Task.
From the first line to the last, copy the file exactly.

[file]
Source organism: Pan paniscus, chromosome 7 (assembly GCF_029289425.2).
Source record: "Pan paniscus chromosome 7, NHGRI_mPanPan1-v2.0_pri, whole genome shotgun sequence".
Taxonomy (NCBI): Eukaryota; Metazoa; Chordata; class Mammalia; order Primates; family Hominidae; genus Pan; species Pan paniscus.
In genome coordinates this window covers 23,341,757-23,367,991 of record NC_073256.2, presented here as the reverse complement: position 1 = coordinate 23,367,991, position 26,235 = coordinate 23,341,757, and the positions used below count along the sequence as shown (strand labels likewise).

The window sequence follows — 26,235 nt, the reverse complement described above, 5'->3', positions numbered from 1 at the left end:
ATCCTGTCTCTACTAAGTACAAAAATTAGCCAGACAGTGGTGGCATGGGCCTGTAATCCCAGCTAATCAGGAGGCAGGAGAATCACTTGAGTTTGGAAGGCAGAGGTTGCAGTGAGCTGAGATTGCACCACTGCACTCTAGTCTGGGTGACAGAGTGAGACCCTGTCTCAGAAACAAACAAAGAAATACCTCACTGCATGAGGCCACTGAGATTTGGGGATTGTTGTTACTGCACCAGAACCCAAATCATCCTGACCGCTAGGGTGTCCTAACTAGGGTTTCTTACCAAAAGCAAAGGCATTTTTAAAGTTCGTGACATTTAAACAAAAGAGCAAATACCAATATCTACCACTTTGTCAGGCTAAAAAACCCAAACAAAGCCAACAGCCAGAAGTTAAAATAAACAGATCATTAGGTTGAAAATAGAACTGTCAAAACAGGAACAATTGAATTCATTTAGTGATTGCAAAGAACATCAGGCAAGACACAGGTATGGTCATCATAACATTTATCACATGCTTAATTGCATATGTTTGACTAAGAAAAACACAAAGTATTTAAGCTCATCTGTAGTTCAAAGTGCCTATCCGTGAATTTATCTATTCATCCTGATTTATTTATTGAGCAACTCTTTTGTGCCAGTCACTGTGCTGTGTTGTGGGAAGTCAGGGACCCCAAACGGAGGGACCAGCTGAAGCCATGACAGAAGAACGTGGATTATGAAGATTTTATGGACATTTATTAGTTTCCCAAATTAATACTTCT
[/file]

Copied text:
Source organism: Pan paniscus, chromosome 7 (assembly GCF_029289425.2).
Source record: "Pan paniscus chromosome 7, NHGRI_mPanPan1-v2.0_pri, whole genome shotgun sequence".
Taxonomy (NCBI): Eukaryota; Metazoa; Chordata; class Mammalia; order Primates; family Hominidae; genus Pan; species Pan paniscus.
In genome coordinates this window covers 23,341,757-23,367,991 of record NC_073256.2, presented here as the reverse complement: position 1 = coordinate 23,367,991, position 26,235 = coordinate 23,341,757, and the positions used below count along the sequence as shown (strand labels likewise).

The window sequence follows — 26,235 nt, the reverse complement described above, 5'->3', positions numbered from 1 at the left end:
ATCCTGTCTCTACTAAGTACAAAAATTAGCCAGACAGTGGTGGCATGGGCCTGTAATCCCAGCTAATCAGGAGGCAGGAGAATCACTTGAGTTTGGAAGGCAGAGGTTGCAGTGAGCTGAGATTGCACCACTGCACTCTAGTCTGGGTGACAGAGTGAGACCCTGTCTCAGAAACAAACAAAGAAATACCTCACTGCATGAGGCCACTGAGATTTGGGGATTGTTGTTACTGCACCAGAACCCAAATCATCCTGACCGCTAGGGTGTCCTAACTAGGGTTTCTTACCAAAAGCAAAGGCATTTTTAAAGTTCGTGACATTTAAACAAAAGAGCAAATACCAATATCTACCACTTTGTCAGGCTAAAAAACCCAAACAAAGCCAACAGCCAGAAGTTAAAATAAACAGATCATTAGGTTGAAAATAGAACTGTCAAAACAGGAACAATTGAATTCATTTAGTGATTGCAAAGAACATCAGGCAAGACACAGGTATGGTCATCATAACATTTATCACATGCTTAATTGCATATGTTTGACTAAGAAAAACACAAAGTATTTAAGCTCATCTGTAGTTCAAAGTGCCTATCCGTGAATTTATCTATTCATCCTGATTTATTTATTGAGCAACTCTTTTGTGCCAGTCACTGTGCTGTGTTGTGGGAAGTCAGGGACCCCAAACGGAGGGACCAGCTGAAGCCATGACAGAAGAACGTGGATTATGAAGATTTTATGGACATTTATTAGTTTCCCAAATTAATACTTCT